Detroit, Michigan-based General Motors, the world’s largest automaker, will sell a majority of its General Motors Acceptance Corp. (GMAC) unit to a consortium led by Cerberus Capital Management and the private equity unit of Citigroup for $14 billion.
GMAC is the financing arm of the struggling automaker, providing all of the financing for both leased and sold GM vehicles.
The deal, which will result in upfront cash proceeds of about $10 billion for General Motors as well as an additional $4 billion cash over the next three years, ends a five-month bidding war for GMAC that began when GM announced in October that it was seeking to sell a majority interest in the unit in order to restore the financing unit’s credit rating.
An investor group led by Kohlberg Kravis Roberts had also been actively pursuing the deal, but the Cerberus consortium emerged as the leader after months of complicated negotiations. At issue was how much control GM would retain over GMAC and what the board representation would look like, a source close to the deal said.
In the end, GM settled on a 13-member board; six appointed by the Cerberus-led group, four appointed by GM and three independent members.
A clear distinction between the two companies is important because GM hoped the separation would allow GMAC to have a credit rating not linked to that of GM. The credit rating of both GM and GMAC was cut to junk status last year after the automaker lost $10.6 billion. Analysts have said the only way for GMAC to regain an investment-grade rating would be to separate from GM.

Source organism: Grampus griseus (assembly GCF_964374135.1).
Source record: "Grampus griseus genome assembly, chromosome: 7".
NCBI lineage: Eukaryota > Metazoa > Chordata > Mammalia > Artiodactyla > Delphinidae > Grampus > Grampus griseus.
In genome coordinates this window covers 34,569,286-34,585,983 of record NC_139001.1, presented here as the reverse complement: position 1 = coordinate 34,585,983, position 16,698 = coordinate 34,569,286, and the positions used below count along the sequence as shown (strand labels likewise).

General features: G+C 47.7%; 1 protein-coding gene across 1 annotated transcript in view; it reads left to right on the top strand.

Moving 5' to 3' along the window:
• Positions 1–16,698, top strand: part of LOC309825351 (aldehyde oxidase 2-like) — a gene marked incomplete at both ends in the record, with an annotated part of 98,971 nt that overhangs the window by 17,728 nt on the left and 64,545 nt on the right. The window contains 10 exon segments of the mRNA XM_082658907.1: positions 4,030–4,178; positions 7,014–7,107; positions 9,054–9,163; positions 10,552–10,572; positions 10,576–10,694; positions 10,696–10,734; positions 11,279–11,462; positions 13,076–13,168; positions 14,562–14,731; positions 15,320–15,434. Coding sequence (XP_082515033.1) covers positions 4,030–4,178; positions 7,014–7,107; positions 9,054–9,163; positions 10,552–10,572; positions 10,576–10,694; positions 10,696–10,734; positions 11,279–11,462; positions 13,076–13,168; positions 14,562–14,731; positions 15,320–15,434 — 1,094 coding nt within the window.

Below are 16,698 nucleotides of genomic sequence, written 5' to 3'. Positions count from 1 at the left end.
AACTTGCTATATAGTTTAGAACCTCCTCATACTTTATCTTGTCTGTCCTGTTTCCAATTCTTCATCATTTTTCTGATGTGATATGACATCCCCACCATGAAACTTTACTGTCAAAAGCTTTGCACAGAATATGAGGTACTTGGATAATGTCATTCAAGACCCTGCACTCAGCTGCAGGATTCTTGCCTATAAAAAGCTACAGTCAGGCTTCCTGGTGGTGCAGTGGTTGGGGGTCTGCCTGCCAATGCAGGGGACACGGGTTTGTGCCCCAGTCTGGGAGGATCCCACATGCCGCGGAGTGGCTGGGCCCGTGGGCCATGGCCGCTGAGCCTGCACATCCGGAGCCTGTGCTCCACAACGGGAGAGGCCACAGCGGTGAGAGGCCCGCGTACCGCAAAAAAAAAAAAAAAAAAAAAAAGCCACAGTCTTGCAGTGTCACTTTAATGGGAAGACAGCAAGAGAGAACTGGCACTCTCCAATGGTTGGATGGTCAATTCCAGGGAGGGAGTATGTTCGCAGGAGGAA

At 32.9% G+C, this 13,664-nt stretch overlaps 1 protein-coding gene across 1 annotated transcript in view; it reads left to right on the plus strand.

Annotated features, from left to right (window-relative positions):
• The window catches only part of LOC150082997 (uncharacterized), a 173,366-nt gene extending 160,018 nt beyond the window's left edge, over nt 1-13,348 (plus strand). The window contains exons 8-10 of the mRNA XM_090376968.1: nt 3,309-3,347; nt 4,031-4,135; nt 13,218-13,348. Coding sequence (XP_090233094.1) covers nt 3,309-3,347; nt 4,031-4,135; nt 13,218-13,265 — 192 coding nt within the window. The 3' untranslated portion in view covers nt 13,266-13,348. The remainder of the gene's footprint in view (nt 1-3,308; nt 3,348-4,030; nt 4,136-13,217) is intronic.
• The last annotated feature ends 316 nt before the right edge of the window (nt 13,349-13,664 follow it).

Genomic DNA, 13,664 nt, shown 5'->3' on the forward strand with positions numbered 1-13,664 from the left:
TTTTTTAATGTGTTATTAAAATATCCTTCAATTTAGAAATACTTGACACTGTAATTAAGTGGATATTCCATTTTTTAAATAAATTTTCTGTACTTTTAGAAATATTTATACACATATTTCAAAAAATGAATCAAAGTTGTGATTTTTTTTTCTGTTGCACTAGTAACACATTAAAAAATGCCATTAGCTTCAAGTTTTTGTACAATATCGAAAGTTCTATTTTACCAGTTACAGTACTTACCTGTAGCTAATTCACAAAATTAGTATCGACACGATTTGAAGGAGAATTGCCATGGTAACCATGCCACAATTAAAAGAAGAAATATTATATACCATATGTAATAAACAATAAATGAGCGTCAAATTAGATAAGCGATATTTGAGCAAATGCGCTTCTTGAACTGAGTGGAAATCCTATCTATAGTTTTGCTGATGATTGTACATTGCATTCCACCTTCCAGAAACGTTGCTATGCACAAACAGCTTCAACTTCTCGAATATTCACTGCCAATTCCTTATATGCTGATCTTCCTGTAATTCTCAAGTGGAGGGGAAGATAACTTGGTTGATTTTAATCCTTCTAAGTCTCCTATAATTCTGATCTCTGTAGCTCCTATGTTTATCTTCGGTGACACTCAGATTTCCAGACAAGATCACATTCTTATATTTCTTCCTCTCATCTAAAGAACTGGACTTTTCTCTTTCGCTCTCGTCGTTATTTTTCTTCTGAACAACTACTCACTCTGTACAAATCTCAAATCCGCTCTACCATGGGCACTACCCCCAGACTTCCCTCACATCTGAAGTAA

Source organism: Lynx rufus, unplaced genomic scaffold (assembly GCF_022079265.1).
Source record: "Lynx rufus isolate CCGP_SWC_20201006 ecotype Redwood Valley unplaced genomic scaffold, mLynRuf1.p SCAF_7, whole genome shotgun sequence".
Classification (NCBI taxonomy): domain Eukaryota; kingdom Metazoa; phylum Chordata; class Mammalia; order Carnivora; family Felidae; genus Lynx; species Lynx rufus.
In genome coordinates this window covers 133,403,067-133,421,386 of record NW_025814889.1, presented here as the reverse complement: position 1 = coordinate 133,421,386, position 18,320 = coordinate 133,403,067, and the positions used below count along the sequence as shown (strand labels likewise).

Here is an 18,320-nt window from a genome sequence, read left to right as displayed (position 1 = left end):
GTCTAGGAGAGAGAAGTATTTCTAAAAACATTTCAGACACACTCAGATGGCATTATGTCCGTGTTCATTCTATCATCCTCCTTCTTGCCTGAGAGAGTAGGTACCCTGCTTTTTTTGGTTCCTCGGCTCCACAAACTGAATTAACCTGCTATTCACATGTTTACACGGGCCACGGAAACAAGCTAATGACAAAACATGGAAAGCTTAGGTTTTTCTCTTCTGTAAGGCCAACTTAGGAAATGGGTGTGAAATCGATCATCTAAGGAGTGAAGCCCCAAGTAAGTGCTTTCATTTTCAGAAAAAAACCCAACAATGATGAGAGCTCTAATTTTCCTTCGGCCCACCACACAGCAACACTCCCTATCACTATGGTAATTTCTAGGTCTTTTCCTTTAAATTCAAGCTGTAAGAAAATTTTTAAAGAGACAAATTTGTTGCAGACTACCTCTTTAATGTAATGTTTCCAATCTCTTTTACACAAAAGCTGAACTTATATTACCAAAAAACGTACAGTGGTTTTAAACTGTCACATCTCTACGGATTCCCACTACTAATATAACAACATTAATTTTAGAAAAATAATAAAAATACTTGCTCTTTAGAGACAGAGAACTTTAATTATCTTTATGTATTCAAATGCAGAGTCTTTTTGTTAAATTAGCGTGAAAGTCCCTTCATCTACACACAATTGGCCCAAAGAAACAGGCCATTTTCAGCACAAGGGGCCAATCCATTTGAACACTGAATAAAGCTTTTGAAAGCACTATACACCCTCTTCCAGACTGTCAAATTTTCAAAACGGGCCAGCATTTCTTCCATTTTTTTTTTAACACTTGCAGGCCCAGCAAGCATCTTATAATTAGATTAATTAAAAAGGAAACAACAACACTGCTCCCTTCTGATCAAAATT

Upon closing, Cereberus will have effective control of GMAC, with GM retaining 49 percent ownership. GM will retain a significant portion of GMAC’s existing US auto lease and retail assets, totaling around $20 billion.
However it remains to be seen whether the deal will change GMAC’s rating significantly. Moody’s Investors Service said today it will keep GMAC’s junk bond rating and may even downgrade it further. Moody’s said it believes the best-case rating outcome for GMAC would be to stick with its current Ba1 rating, one notch below investment grade.
Fitch Ratings was more upbeat, raising their rating for GMAC from “evolving” to “positive”. Fitch cited the deal’s removal of legal risks for GMAC should GM’s fortunes tumble further as well as the fact that GMAC is now free to pursue business unrelated to GM as positive signs. At the same time, Fitch warned that GM is still GMAC’s largest customer and any trouble at GM will still spell trouble for GMAC.
The level of concern over this possibility was underscored by a condition of the deal requiring an agreement from the Pension Benefit Guarantee Corp that the US pension rescue fund would go after GMAC if GM was forced into bankruptcy.
The deal also specifies that Cerberus will have a minimum hold period of five years.
Two weeks ago GM sold 78 percent of GMAC Commercial Holding Corp, the commercial mortgage division of the unit, to an investor group composed of Kohlberg Kravis Roberts, Goldman Sachs and Five Mile Capital for almost $9 billion. GMAC continues to hold a 21 percent stake in that business, which was renamed Capmark after the deal closed.